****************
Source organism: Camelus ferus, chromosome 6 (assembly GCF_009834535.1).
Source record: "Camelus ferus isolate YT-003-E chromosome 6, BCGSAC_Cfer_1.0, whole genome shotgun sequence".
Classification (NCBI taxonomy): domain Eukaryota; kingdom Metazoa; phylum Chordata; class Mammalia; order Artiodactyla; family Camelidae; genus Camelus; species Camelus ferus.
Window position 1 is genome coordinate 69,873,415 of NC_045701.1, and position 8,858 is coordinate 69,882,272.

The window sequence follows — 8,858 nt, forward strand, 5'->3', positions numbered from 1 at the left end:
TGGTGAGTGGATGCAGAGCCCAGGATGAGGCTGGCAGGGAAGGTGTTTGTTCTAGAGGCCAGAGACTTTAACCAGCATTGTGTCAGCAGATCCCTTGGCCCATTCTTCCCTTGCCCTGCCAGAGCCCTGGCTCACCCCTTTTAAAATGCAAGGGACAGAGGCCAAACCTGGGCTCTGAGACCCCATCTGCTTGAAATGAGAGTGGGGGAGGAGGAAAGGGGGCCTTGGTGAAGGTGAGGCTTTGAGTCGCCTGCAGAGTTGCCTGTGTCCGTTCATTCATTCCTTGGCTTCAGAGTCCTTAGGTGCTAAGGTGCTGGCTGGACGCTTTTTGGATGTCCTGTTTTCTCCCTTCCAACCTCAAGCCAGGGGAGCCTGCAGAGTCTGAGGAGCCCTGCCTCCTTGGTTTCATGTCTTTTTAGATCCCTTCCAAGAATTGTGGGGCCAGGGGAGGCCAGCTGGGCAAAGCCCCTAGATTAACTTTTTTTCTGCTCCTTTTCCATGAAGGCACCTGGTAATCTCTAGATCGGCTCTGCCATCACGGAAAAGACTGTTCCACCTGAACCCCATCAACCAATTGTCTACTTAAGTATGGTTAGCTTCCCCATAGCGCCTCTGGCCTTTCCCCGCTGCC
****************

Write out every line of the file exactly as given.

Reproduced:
Source organism: Camelus ferus, chromosome 6 (assembly GCF_009834535.1).
Source record: "Camelus ferus isolate YT-003-E chromosome 6, BCGSAC_Cfer_1.0, whole genome shotgun sequence".
Classification (NCBI taxonomy): domain Eukaryota; kingdom Metazoa; phylum Chordata; class Mammalia; order Artiodactyla; family Camelidae; genus Camelus; species Camelus ferus.
Window position 1 is genome coordinate 69,873,415 of NC_045701.1, and position 8,858 is coordinate 69,882,272.

The window sequence follows — 8,858 nt, forward strand, 5'->3', positions numbered from 1 at the left end:
TGGTGAGTGGATGCAGAGCCCAGGATGAGGCTGGCAGGGAAGGTGTTTGTTCTAGAGGCCAGAGACTTTAACCAGCATTGTGTCAGCAGATCCCTTGGCCCATTCTTCCCTTGCCCTGCCAGAGCCCTGGCTCACCCCTTTTAAAATGCAAGGGACAGAGGCCAAACCTGGGCTCTGAGACCCCATCTGCTTGAAATGAGAGTGGGGGAGGAGGAAAGGGGGCCTTGGTGAAGGTGAGGCTTTGAGTCGCCTGCAGAGTTGCCTGTGTCCGTTCATTCATTCCTTGGCTTCAGAGTCCTTAGGTGCTAAGGTGCTGGCTGGACGCTTTTTGGATGTCCTGTTTTCTCCCTTCCAACCTCAAGCCAGGGGAGCCTGCAGAGTCTGAGGAGCCCTGCCTCCTTGGTTTCATGTCTTTTTAGATCCCTTCCAAGAATTGTGGGGCCAGGGGAGGCCAGCTGGGCAAAGCCCCTAGATTAACTTTTTTTCTGCTCCTTTTCCATGAAGGCACCTGGTAATCTCTAGATCGGCTCTGCCATCACGGAAAAGACTGTTCCACCTGAACCCCATCAACCAATTGTCTACTTAAGTATGGTTAGCTTCCCCATAGCGCCTCTGGCCTTTCCCCGCTGCC